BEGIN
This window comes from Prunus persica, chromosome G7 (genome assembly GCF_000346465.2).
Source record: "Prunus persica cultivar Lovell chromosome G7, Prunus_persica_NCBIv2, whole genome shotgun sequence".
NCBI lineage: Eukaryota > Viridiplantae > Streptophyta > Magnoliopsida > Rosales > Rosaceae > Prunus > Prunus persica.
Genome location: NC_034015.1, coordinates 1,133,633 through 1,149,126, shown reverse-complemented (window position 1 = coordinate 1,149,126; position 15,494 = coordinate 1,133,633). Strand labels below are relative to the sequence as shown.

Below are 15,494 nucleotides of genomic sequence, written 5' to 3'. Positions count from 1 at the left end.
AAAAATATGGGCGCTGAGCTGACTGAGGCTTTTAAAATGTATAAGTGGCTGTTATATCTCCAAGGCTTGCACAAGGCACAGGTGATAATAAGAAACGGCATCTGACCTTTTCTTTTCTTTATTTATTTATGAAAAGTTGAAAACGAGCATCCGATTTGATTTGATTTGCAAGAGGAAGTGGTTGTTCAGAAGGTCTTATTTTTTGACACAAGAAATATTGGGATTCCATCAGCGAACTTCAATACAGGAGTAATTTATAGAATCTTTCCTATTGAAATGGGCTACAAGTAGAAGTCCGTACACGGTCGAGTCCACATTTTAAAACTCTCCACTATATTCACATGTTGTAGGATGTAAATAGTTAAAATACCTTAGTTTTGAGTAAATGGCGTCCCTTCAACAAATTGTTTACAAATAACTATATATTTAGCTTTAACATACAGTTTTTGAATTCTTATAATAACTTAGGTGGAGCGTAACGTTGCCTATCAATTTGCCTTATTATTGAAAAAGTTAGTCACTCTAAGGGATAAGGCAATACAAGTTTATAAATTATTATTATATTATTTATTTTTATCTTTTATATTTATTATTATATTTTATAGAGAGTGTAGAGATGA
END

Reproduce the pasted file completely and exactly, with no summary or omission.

This window comes from Prunus persica, chromosome G7 (genome assembly GCF_000346465.2).
Source record: "Prunus persica cultivar Lovell chromosome G7, Prunus_persica_NCBIv2, whole genome shotgun sequence".
NCBI lineage: Eukaryota > Viridiplantae > Streptophyta > Magnoliopsida > Rosales > Rosaceae > Prunus > Prunus persica.
Genome location: NC_034015.1, coordinates 1,133,633 through 1,149,126, shown reverse-complemented (window position 1 = coordinate 1,149,126; position 15,494 = coordinate 1,133,633). Strand labels below are relative to the sequence as shown.

Below are 15,494 nucleotides of genomic sequence, written 5' to 3'. Positions count from 1 at the left end.
AAAAATATGGGCGCTGAGCTGACTGAGGCTTTTAAAATGTATAAGTGGCTGTTATATCTCCAAGGCTTGCACAAGGCACAGGTGATAATAAGAAACGGCATCTGACCTTTTCTTTTCTTTATTTATTTATGAAAAGTTGAAAACGAGCATCCGATTTGATTTGATTTGCAAGAGGAAGTGGTTGTTCAGAAGGTCTTATTTTTTGACACAAGAAATATTGGGATTCCATCAGCGAACTTCAATACAGGAGTAATTTATAGAATCTTTCCTATTGAAATGGGCTACAAGTAGAAGTCCGTACACGGTCGAGTCCACATTTTAAAACTCTCCACTATATTCACATGTTGTAGGATGTAAATAGTTAAAATACCTTAGTTTTGAGTAAATGGCGTCCCTTCAACAAATTGTTTACAAATAACTATATATTTAGCTTTAACATACAGTTTTTGAATTCTTATAATAACTTAGGTGGAGCGTAACGTTGCCTATCAATTTGCCTTATTATTGAAAAAGTTAGTCACTCTAAGGGATAAGGCAATACAAGTTTATAAATTATTATTATATTATTTATTTTTATCTTTTATATTTATTATTATATTTTATAGAGAGTGTAGAGATGA